Made-to-measure rhetorical acts from James P. Beasley

RSA Conference Paper 2014: "Object-Oriented Ontology and Assessment" Intro

“Object-Oriented Ontology and the Material Borders of Invisible Red Ink”

            Hello. I’d like to thank Ehren and Nathan for their participation and important contributions to our panel, particularly in their attenuation to the notion of symbolicity. I’m James Beasley from the University of North Florida, and my contribution for our panel considers the [quote] material borders of invisible red ink [unquote]. Most of us know that the Latin term for “red ink” is the word from which our word “rubric” comes from. Therefore, my contribution to this panel will discuss the implications of rubrics as material beings and the consequences of the failure to understand assessment in these particular terms.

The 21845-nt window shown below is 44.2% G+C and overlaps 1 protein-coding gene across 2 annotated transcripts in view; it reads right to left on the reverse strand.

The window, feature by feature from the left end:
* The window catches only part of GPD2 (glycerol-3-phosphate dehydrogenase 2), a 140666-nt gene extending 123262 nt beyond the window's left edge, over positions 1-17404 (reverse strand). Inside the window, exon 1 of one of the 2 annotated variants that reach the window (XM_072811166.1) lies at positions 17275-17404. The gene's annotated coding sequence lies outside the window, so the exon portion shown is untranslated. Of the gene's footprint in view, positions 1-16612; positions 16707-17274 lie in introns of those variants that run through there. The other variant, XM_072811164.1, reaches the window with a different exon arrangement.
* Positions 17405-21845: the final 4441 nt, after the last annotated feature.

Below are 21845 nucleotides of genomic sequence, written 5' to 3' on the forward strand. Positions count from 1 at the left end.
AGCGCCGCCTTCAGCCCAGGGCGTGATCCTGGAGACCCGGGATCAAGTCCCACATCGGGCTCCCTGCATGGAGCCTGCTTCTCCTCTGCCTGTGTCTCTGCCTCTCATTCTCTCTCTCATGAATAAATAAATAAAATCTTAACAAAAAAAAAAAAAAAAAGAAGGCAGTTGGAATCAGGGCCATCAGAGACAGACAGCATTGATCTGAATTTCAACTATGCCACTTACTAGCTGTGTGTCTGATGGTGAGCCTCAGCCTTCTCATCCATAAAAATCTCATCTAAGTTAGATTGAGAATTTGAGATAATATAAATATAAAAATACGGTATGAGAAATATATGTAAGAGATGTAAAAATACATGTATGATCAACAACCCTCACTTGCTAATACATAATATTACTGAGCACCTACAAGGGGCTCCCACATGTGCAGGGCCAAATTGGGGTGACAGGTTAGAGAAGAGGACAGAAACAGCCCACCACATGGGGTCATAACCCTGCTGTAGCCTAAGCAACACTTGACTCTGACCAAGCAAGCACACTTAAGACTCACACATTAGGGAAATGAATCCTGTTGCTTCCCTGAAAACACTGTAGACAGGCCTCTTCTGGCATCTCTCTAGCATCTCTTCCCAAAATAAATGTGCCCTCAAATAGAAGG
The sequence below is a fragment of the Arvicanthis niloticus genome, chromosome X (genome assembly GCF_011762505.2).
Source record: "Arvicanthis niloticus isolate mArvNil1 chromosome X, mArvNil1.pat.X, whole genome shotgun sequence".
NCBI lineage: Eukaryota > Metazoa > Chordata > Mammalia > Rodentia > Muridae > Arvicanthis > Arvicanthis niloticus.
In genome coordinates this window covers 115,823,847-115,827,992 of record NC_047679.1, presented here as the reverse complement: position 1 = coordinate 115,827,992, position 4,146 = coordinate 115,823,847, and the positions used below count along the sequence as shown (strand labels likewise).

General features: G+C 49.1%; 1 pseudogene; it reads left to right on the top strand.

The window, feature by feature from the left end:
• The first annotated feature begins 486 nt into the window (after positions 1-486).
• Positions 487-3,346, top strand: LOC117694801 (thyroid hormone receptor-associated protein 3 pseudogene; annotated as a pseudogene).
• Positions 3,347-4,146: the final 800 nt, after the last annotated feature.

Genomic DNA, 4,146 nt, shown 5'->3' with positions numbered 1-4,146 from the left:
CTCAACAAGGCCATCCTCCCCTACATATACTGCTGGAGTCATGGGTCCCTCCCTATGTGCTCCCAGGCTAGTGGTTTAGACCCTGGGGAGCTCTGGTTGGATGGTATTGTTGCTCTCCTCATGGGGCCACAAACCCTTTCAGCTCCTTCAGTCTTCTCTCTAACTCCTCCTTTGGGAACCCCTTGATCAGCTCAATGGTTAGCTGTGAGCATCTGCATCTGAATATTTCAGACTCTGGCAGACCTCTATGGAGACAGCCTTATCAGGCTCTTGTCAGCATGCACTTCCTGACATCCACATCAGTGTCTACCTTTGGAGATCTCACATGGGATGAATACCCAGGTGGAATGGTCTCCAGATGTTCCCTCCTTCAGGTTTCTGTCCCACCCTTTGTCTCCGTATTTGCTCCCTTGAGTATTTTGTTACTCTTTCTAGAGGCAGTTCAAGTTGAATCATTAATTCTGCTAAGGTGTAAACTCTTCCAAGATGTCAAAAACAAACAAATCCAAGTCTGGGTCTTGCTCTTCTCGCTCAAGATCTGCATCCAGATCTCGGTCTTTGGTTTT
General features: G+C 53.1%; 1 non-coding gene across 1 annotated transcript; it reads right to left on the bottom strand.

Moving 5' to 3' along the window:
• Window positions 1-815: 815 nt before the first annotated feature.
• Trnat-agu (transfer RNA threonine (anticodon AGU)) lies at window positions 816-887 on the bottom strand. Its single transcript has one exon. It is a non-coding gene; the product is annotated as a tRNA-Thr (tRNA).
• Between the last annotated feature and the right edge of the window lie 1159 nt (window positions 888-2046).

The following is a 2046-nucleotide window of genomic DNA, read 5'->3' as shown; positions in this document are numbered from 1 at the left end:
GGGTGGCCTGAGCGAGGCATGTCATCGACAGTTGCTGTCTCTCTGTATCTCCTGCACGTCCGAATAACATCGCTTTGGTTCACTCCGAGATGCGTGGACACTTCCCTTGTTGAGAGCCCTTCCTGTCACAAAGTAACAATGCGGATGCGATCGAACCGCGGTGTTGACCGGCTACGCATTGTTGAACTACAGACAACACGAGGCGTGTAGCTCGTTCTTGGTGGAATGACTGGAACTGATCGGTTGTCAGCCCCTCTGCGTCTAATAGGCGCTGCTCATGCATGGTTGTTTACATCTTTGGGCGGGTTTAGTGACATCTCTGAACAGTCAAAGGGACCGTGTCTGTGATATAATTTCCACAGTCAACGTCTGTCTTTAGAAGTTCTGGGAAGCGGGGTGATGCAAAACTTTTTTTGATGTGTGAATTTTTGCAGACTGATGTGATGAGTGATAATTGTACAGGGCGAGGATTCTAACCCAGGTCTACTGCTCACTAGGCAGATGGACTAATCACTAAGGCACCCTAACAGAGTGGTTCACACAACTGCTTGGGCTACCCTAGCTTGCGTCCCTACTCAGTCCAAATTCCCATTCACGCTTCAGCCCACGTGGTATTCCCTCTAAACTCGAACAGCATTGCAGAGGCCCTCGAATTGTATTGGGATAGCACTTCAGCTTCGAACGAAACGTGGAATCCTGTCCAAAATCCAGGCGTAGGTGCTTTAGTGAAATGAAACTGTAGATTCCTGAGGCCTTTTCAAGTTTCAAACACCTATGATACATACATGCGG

I’d like to preface my remarks by stating that I am not an object-oriented ontology theorist. Both my colleagues on this panel and others in this room have written much more extensively on the subject than I have or will in the foreseeable future. However, my research in the history of composition assessment and its corresponding cannibalism of writing pedagogy forces me to consider Object Oriented Ontology as a viable response to the contemporary assessment situation. By utilizing Levi Bryant’s conception of ontological materiality, this paper will define the borders between “bright objects,” or, according to Bryant, “objects that strongly manifest themselves and heavily impact other objects” and “dark objects,” which are, according to Bryant, “objects that are so completely withdrawn that they produce no local manifestations and do not affect any other objects.” Perhaps the proliferation of trait-specific rubrics in writing assessment is not the result of an increased commitment to assessment, but perhaps assessment is the result of an increased commitment to material “brightness” as a construct. If this is the case, then an examination of the materiality of these borders utilizing object-oriented ontology is not only essential to an understanding of the assessment culture, but it is also necessary in order to diminish the influence that the assessment culture has had on writing pedagogies.